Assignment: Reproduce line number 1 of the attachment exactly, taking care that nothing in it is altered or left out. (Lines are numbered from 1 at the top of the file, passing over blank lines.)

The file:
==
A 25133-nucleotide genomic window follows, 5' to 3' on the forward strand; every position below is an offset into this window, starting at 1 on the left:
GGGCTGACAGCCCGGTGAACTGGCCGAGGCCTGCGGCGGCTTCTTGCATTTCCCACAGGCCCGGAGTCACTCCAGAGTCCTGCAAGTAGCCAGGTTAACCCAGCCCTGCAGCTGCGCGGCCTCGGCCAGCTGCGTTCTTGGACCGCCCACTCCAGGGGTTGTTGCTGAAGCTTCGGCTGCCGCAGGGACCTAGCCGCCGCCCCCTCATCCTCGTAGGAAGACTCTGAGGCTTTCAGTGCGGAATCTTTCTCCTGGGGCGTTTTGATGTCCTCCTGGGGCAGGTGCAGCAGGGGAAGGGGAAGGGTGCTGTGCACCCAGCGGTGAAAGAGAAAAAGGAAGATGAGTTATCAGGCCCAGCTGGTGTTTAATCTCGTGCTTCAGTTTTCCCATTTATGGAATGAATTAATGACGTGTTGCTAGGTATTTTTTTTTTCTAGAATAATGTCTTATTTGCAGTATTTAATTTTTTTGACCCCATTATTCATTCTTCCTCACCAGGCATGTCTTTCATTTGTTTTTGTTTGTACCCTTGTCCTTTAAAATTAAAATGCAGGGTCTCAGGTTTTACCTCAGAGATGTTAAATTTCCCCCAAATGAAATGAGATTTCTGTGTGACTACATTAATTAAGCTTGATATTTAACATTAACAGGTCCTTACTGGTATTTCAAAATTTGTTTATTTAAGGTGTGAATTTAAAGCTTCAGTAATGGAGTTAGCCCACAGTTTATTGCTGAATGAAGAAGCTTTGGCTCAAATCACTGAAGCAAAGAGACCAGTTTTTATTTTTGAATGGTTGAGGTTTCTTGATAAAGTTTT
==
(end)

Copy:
A 25133-nucleotide genomic window follows, 5' to 3' on the forward strand; every position below is an offset into this window, starting at 1 on the left: